Is it possible to earn a degree from MIT in a single afternoon? On Friday, close to 100 students, faculty, and alumni did just that during the 16th annual Charm School, held at the Stratton Student Center. And unlike MIT’s School of Engineering, Charm School boasted an admissions acceptance rate of 100 percent.
Will next year’s incoming freshmen pay a mandatory fee for food? The “Blue Ribbon Committee” of students and administrators charged with determining the future of MIT dining has reported no new progress toward articulating a food policy since early December, when <i>The Tech</i> reported that a mandatory fee was among the committee’s proposals.
Early on Sunday, Nov. 2, MIT Police arrested Shaunalynn M. Duffy ’09 for allegedly breaking into the Freshman Admission Records Office (3-001), according to a police report.
MIT will cut general spending by five percent in the fiscal year beginning next July, and by 10–15 percent within the next three years, the president and provost said in a letter to the MIT community yesterday. The announcement mirrors announcements by elite universities similarly affected by the global financial crisis.
Following an accident in the Infinite Corridor this fall, the issue of bicyclist and pedestrian safety has become one of the forefront concerns of the MIT Police.
In its second year of operations, the Campaign for Students has already raised $277 million to support student scholarships, research, and student-oriented services. The campaign aims to raise $500 million by MIT’s 150th anniversary in 2011.
MIT accepted 10.7 percent of early applicants this year, in what may be the most competitive admissions season yet. Out of 5019 applications, 540 students were offered early admission, according to Dean of Admissions Stuart Schmill ’86.
On the night of Nov. 26, Sloan Professor Eric von Hippel SM ’68 was awoken by explosions and gunshots from his room at the Oberoi Hotel in Mumbai, India. Von Hippel experienced and survived the terrorist attack that devastated one of India’s largest and most developed cities.
The new Media Lab extension is in its final stage of construction and the exterior will be completed by the end of November. Construction on the interior will continue and if everything goes according to plan, the new lab (building E14) will be operating by October 2009.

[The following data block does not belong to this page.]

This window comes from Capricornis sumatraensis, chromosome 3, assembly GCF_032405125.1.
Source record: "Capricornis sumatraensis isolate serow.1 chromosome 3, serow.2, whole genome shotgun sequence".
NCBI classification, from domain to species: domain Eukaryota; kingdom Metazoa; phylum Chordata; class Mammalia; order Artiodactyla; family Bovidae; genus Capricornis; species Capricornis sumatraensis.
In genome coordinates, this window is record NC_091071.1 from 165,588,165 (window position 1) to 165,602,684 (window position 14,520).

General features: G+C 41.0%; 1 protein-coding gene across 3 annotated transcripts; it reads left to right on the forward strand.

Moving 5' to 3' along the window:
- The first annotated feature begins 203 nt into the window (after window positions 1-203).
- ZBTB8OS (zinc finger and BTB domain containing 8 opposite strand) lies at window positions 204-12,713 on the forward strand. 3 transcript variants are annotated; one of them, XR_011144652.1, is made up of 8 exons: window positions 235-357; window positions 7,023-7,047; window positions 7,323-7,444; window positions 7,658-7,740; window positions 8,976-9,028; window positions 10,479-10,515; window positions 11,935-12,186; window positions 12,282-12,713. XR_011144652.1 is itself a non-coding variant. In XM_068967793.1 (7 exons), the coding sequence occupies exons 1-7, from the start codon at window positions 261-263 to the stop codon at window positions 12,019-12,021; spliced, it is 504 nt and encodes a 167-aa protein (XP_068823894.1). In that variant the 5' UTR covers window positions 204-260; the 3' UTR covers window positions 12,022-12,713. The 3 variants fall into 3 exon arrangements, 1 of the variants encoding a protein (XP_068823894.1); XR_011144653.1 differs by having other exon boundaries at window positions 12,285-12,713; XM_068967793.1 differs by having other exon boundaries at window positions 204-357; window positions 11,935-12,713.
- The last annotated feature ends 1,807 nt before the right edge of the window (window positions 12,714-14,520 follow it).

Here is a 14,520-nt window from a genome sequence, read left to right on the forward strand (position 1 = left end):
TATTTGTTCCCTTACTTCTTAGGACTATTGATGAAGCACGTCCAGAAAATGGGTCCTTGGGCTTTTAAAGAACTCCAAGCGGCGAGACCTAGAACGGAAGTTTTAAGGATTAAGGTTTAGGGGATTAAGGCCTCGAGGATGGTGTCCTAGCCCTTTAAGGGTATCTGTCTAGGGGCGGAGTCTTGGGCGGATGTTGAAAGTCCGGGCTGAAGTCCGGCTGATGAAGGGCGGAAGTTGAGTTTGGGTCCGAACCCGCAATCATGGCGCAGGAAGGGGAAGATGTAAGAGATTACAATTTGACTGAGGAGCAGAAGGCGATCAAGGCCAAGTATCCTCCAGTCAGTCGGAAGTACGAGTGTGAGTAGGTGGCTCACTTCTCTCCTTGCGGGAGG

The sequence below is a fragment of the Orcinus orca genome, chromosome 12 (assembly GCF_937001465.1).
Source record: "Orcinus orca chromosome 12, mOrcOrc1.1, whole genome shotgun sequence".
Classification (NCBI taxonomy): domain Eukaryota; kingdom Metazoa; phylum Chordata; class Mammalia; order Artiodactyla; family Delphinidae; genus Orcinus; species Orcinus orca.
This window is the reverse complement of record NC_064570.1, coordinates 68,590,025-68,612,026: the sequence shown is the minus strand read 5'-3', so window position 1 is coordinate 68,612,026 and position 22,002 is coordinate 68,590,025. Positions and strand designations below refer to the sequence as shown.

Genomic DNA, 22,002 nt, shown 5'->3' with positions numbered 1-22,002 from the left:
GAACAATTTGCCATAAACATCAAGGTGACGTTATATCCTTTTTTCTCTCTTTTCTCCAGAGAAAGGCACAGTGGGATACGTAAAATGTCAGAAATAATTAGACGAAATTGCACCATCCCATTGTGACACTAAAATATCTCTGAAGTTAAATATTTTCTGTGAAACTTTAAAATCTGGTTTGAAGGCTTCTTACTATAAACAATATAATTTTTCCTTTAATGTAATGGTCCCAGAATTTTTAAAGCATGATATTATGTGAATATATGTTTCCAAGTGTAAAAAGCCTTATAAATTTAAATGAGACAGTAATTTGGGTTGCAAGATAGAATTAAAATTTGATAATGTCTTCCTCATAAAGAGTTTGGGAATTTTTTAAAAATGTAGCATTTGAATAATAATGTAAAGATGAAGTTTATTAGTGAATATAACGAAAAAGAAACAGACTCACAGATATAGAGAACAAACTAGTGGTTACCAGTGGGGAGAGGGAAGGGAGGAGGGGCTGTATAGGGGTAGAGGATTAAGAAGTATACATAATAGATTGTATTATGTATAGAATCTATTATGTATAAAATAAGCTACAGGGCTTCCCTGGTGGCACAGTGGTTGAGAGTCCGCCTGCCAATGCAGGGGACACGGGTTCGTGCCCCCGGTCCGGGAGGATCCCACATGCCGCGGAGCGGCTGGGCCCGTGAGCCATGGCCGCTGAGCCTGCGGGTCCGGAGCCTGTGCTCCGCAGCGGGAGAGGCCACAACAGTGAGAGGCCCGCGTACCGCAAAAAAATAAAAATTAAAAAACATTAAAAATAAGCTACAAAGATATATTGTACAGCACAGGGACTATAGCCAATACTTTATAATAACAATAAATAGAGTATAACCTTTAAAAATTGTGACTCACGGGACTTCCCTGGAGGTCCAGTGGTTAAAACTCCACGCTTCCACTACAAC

Last Friday night, the MIT Energy Night lit up Cambridge as students, faculty, and enthusiasts alike flocked down Massachusetts Avenue toward the MIT Museum. Forty MIT energy projects populated each and every corner of the museum, displaying topics from sustainability to efficiency.
About 70 students protested for more student representation in Institute decisions during a “tool-in” on Friday, October 17, the first day of Family Weekend, in Lobby 7.
For the second time this year, the MIT Energy Initiative awarded over $1.7 million in seed grants to energy research. The grants fund 17 energy projects ranging from designing solar cookers for third world countries to synthesizing thin-films for thermoelectric power.
After registering students in Lobby 10 for the past two weeks, new sorority Pi Beta Phi will give bids this Sunday to 60–80 undergraduate women.
As of this term, LaVerde’s will no longer be open 24 hours on weeknights and will close instead at 3 a.m.. There are no plans for any alternative late-night food service on campus since it’s not certain there would be enough student demand to make it viable.
The MIT students receiving Bachelor of Science degrees in June 2008 were offered a mean salary of $65,324, a 6.9 percent increase over last year, according to data from the preliminary version of the MIT Careers Office’s 2008 Graduating Student Survey. The consumer price index rose about 6.2 percent over the same period of time, according to the Bureau of Labor Statistics.
<i>From Northwestern University, to Stanford, to MIT, Professor Marc Meredith of the Political Science Department is truly a traveling scholar. Earning masters degrees in both economics and political science, Marc examines today’s political scene with the eye of an economist. He currently teaches Quantitative Research Methods I (17.800), a graduate class where students apply statistical techniques to politics in order to better understand and predict social trends. When it comes time to predict the next president, Marc will be one step ahead, applying game theory to the society in which we live. While his field is rigorous, Marc also finds time to enjoy his many hobbies including running, football, poker, and ping-pong.</i>